5. guans says:

    Loved the leaves!
    There were little crescents all over our sidewalk and streets.
    Looked like our oak trees had turned into palm trees.

  6. KateD says:

    Nothing I’ve seen online captures what we saw at the point of totality. Specifically, my children kept nudging me, insisting, “Mom! Mom! Stop! You HAVE to look at this!” I looked up from my work in setting up the table for the kids to sell t-shirts and glasses from, and it was absolutely breath taking! I think people refered to it as a diamond? But it didn’t look anything like a diamond or the glint off of one. It looked like some artist’s rendition of fine white lines in various defined patterns, it did not seem like something one should actually be able to see with the naked eye….lol…maybe it was just my retina burning up!

    I’ve been searching around to see what exactly that’s called, there must be a more specific term. Are there some good images published/websites online that capture this phenomenon?

    Oh! And a guy from NOAA stopped by and said they were doing research on the eclipse using radar!?! He said short wave radio people are familiar with how that would be used to study the eclipse……I’m still kind of baffled and straining to pull the threads of those concepts close enough to tie them together.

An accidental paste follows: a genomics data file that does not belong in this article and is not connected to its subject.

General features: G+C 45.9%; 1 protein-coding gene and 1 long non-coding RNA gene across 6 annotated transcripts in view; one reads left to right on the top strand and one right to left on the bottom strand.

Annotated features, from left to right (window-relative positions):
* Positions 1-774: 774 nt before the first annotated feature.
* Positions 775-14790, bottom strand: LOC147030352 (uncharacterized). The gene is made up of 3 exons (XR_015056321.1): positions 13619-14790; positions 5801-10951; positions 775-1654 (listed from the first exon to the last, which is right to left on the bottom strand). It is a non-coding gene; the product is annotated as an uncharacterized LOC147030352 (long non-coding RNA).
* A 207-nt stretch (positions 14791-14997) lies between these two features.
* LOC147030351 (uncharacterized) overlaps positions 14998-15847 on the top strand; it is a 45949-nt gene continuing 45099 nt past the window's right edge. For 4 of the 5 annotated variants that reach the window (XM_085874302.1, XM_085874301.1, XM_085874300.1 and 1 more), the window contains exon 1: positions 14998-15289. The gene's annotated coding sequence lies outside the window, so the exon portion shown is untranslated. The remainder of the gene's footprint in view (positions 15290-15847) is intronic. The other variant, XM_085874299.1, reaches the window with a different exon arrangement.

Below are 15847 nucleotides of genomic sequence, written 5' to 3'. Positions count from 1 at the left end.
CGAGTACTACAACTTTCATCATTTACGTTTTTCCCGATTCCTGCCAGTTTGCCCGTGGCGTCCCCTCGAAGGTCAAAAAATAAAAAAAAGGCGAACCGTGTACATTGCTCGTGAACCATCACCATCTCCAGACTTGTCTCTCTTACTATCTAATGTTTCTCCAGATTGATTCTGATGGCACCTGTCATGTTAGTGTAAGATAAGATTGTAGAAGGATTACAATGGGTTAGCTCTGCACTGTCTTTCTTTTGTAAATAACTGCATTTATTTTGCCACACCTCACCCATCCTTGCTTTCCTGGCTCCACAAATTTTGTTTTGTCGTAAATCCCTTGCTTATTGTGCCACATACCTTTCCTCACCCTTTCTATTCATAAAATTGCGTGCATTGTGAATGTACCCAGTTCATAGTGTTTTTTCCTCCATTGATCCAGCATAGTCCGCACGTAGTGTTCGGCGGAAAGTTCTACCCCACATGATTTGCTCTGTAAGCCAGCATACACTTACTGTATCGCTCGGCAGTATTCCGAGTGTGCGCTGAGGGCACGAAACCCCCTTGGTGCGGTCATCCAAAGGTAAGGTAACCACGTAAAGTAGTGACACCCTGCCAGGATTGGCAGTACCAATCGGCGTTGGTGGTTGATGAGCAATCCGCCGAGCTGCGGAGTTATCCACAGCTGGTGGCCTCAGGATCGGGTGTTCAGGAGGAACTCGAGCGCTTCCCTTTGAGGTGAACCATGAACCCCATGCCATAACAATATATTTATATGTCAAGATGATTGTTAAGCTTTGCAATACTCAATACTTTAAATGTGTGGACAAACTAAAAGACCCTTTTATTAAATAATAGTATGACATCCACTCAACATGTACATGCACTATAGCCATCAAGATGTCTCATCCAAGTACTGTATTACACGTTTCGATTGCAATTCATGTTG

7. ajf1984 says:

    It’s a pity the confab with Drew didn’t work out yesterday, Padre! I was listening to Relevant on my way home from work and when he dropped the “We’re talking with Fr. Z” teaser before a station break, I was so excited! Ah, but that’s the way of things in live radio I suppose! Glad to find out you were safe and sound :-)

  8. Suburbanbanshee says:

    The “diamond ring” comes a tiny bit before totality. Sunlight gleams through one of the lunar valleys, making it a lot brighter than the ring of corona sun seen around the bulk of the moon.

  9. un-ionized says: